This, a couple of samples from a family shoot I just did, is why you probably want to hire a photographer for a family shoot rather than using an iPhone to just snap away:
Those are pretty much straight from the camera. So what does that take? Well, experience, insight, plus:
- A large battery-powered flash fired into an umbrella.
- A couple of pocketwizard radio triggers.
- Set your shutter to 1/250 sec, ISO to 100.
- Start at f/8 and be ready to change the aperture to set the background 1-2 stops below nominal (f/11 in this case).
- Turn the subjects away from the sun.
- Position them right.
- Shoot at just the right moment.
Simple once you know. And if you don’t know, I have two pieces of advice: One, learn (I teach, and I write books!) and two, start by hiring a pro.
Photographer. Not just anyone with a camera.
For this, for instance, taken during a recent baby shower…:
…you need this…:
…and a lot of time. Just loading and unloading all that gear and setting up takes an hour or more.
And that is why photographers charge a fee for their work, and that fee covers all that work plus the post processing. Your nephew with a camera can click, but he can’t give you the quality images that you get when you do it properly.
Even when using an iPhone, you need to know stuff in order to take the best photos.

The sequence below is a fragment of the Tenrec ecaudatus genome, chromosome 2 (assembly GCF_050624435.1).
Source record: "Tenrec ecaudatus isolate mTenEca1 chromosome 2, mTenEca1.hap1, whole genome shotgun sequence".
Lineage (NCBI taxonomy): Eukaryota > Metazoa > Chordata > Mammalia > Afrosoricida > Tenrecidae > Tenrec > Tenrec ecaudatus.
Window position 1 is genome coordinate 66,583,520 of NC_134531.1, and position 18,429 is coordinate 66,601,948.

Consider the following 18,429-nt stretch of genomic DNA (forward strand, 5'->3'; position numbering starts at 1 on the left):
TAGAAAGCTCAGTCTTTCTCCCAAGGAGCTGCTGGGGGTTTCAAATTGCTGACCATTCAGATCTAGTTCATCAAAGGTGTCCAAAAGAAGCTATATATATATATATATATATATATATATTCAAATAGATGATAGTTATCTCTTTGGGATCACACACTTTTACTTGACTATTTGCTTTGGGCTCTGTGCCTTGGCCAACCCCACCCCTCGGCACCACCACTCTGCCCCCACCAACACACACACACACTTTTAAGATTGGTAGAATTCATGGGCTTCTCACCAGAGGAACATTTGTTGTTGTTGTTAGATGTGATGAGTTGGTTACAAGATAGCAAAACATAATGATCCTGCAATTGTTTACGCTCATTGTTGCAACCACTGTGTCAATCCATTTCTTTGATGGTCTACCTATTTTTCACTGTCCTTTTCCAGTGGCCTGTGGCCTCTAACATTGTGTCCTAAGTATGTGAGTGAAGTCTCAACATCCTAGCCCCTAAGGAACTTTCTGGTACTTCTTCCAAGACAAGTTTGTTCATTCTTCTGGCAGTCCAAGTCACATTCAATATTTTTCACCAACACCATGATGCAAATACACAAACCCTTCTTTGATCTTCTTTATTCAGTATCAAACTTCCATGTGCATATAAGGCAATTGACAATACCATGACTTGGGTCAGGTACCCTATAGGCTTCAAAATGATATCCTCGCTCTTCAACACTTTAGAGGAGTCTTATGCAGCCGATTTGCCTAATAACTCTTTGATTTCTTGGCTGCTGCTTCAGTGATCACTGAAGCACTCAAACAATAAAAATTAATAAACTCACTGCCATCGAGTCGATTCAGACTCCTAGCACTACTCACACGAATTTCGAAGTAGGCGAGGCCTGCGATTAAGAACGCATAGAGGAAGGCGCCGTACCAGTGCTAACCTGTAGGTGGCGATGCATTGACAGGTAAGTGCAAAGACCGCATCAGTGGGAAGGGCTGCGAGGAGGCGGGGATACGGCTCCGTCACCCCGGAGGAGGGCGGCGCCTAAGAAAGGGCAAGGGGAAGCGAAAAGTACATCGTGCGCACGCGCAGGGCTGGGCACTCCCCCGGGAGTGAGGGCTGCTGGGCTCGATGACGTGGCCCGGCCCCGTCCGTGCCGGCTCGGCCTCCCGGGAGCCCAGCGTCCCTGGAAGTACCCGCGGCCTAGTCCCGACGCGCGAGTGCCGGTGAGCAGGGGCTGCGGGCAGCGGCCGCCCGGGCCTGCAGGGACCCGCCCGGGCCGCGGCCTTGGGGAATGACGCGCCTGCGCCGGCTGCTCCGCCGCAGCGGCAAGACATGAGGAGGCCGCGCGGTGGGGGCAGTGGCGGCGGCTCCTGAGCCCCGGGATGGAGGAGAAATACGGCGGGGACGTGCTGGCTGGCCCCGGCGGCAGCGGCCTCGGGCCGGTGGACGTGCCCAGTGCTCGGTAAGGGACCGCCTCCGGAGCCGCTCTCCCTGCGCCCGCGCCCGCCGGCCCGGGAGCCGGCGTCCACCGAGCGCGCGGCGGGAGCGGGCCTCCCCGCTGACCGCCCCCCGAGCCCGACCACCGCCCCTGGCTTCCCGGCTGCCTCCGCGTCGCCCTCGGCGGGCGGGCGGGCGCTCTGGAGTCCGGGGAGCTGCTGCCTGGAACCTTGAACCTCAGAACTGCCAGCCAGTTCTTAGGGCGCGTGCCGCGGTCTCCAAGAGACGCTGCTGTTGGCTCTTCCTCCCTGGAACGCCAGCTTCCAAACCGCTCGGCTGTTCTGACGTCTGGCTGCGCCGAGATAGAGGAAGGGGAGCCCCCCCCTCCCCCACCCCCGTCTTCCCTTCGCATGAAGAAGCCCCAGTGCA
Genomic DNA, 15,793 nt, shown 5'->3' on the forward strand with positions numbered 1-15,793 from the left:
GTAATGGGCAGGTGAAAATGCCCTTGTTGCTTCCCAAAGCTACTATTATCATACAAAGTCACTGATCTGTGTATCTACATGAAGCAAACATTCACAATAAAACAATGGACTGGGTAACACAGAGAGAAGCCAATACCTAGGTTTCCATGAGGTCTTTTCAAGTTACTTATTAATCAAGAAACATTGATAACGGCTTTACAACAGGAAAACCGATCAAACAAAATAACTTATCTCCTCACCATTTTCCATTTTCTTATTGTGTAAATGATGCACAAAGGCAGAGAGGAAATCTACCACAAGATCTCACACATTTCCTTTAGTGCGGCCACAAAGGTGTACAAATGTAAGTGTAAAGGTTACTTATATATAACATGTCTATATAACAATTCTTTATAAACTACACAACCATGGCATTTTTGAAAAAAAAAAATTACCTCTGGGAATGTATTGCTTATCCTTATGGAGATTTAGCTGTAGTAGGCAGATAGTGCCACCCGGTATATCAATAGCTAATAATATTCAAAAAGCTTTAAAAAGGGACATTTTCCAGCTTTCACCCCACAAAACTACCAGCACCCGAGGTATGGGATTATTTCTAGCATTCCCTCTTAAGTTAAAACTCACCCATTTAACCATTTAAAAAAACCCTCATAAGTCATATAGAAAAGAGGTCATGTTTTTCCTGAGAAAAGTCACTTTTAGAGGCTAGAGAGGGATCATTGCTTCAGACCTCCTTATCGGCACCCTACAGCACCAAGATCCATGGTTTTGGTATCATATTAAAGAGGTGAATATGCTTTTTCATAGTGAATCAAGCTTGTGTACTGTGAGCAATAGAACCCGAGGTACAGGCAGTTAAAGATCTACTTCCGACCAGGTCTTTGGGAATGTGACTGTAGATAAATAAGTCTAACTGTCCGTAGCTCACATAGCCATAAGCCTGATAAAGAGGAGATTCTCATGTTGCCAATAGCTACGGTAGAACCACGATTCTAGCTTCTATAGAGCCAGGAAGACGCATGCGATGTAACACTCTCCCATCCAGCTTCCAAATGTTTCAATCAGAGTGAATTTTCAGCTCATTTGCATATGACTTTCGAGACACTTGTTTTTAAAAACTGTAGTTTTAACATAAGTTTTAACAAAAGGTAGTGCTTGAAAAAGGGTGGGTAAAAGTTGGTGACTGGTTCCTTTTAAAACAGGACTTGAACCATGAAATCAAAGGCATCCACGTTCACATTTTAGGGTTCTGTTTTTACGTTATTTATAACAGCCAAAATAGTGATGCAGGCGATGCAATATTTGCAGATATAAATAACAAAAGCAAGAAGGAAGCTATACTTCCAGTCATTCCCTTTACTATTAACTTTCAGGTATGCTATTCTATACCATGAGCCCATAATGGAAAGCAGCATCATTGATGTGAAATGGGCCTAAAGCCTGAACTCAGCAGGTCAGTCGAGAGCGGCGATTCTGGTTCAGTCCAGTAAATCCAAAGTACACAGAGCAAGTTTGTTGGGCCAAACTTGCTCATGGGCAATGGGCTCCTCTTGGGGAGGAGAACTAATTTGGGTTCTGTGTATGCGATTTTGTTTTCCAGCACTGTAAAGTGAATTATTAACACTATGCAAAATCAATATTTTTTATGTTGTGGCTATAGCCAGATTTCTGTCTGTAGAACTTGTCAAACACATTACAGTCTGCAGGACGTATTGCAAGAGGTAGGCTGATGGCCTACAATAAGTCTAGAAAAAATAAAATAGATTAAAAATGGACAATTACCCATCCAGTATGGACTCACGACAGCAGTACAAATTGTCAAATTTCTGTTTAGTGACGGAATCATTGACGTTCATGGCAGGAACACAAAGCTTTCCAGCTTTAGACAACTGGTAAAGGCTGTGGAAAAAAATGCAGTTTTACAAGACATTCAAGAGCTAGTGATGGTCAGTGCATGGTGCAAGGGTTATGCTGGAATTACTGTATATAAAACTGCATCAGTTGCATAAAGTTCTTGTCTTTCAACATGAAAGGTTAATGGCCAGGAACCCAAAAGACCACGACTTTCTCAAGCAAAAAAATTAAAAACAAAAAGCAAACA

Like this one here (click to see it large):
Here’s Five Tips for this type of iPhone photo.
- Focus, if needed, by tapping the screen on the object you want to focus on.
- Adjust exposure as needed by dragging up or down on the screen at that point.
- For a macro shot like this, actually back off a little and crop the photo later. This is a key point.
- And most importantly, add plenty of light. This needs to be non-direct light. I prefer outside, but out of direct sunlight.
- Finally, adjust your crop and white balance, and anything else needed, afterward, by clicking on EDIT.
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Sometimes, you will experience lens flare, a lowering of contrast due to incoming bright light. Like here, from a recent event:
You can’t do much about this: it will happen especially with longer lenses and lenses prone to it.
What you can do is minimise it and its effects. Here’s how:
- Remove any protection filter that your lens has on it. These make flare worse.
- Ensure that the lens is totally clean.
- Use the lens hood your lens came with.
- In addition, shield your lens from incoming backlight with your hand if you can.
- Position yourself so as to minimise incoming backlight. As you can see in the photo, this is not always possible.
- Avoid overexposing.
- In Lightroom afterward, use “remove chromatic aberration” in the lens correction section of the Develop module.
If you follow those tips, you have done all you can!
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Wednesday was another day for the macro lens. This time at the Botanical Gardens in Burlington, Ontario.
These froggies were in glass cabinets, so the main objective is to avoid reflections:
Then, plantie thingies, with some brilliant spring-like colours, because it’s spring, at least in the greenhouse:
And then there’s the niece:
Settings were: 5D Mk3 with macro lens; manual exposure mode, 800 ISO; various aperture and shutter speed settings achieved using the built-in light meter.